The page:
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Detroit Tigers Coach Fired for Alleged Racial Slur Plans Lawsuit, But One Key Detail Calls the Case into Question


The story about the firing of the Detroit Tigers pitching coach who was accused of directing a racial epithet at an African-American clubhouse employee has changed. Chris Bosio is swearing on his parents’ graves that when he said the words “spider monkey” he was referring to a player with that nickname, not the employee standing within earshot.

Bosio said Friday that he’s considering his legal options as a result of the firing, but it’s not helpful at all that the player he said he was referring to had no recollection of ever being called “spider monkey.” Bosio described himself as “crushed,” “in shock,” and planning to hire an attorney to see if there’s a wrongful termination case here.

He told USA Today that the unnamed employee mistakenly believed he was referring to him as a “spider monkey.” He said he was actually referring to pitcher Daniel Stumpf by his nickname.

“Someone in our coaches’ room asked me [Monday afternoon] about Stumpf. And I said, ‘Oh, you mean, ‘spider monkey.’ That’s his nickname. He’s a skinny little white kid who makes all of these funny faces when he works out,” he said. “The [attendant] thought we were talking about him. He got all upset. He assumed we were talking about him. I said, ‘No, no, no. We’re talking about Stumpf.’”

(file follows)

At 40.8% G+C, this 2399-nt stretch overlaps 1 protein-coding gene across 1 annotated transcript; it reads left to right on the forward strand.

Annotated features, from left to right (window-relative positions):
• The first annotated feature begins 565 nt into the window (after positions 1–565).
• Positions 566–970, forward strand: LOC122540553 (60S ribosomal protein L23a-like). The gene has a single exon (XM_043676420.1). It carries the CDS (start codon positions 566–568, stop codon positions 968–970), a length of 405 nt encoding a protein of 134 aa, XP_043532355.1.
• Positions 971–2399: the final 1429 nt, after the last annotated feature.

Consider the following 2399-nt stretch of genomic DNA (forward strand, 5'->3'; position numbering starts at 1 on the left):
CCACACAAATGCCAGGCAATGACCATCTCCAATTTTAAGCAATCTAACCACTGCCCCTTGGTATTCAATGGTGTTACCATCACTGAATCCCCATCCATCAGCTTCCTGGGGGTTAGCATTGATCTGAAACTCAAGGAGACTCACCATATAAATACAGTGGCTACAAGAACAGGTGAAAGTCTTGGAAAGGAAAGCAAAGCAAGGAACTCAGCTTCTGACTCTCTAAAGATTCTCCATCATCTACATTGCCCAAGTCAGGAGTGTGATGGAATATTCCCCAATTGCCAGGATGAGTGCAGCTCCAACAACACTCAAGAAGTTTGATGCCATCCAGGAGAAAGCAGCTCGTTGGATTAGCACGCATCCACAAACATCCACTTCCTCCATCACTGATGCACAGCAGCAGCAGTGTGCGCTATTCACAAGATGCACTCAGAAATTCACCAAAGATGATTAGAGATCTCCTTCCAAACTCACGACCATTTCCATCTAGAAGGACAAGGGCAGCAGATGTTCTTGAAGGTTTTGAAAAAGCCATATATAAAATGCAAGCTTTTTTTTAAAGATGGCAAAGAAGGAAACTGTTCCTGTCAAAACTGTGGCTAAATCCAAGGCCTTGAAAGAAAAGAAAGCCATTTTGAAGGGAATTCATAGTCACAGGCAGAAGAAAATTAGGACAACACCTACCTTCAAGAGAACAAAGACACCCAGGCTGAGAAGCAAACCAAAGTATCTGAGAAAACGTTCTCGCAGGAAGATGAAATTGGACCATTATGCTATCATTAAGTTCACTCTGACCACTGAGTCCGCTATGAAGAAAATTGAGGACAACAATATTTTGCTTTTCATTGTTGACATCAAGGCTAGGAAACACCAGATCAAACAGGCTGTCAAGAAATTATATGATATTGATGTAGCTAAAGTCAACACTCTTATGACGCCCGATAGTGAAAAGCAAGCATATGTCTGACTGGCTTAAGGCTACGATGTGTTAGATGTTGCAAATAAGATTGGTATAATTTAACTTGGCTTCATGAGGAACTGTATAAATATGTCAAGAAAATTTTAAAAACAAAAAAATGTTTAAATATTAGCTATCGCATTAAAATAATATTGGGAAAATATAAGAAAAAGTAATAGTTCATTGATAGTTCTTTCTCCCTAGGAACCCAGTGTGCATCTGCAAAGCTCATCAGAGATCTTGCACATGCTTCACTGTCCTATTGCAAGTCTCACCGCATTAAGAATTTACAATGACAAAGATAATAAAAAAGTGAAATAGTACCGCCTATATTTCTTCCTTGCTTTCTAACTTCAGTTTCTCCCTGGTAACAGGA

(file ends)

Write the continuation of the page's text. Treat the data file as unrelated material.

“And that was it. I swear on my mom and dad’s graves, there was nothing else to it,” he added.

Interestingly, Stumpf said he doesn’t recall ever being called “spider monkey” by anyone. “Spider Monkey is not a nickname I have been called or I’m familiar with,” he told the Detroit Free Press.

The Athletic also said it was told by team sources Bosio called the attendant a “monkey.” They said Bosio gestured at the attendant saying “like this monkey here” during conversation.

Tigers general manager Al Avila said Bosio was fired for “insensitive comments” in violation of his contract.

“The organization holds all of our personnel to the highest standards of personal conduct both on and off the field,” he said. “We have zero tolerance for this type of behavior.”

[Image via WXYZ screengrab]

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Matt Naham is the Senior A.M. Editor of Law&Crime.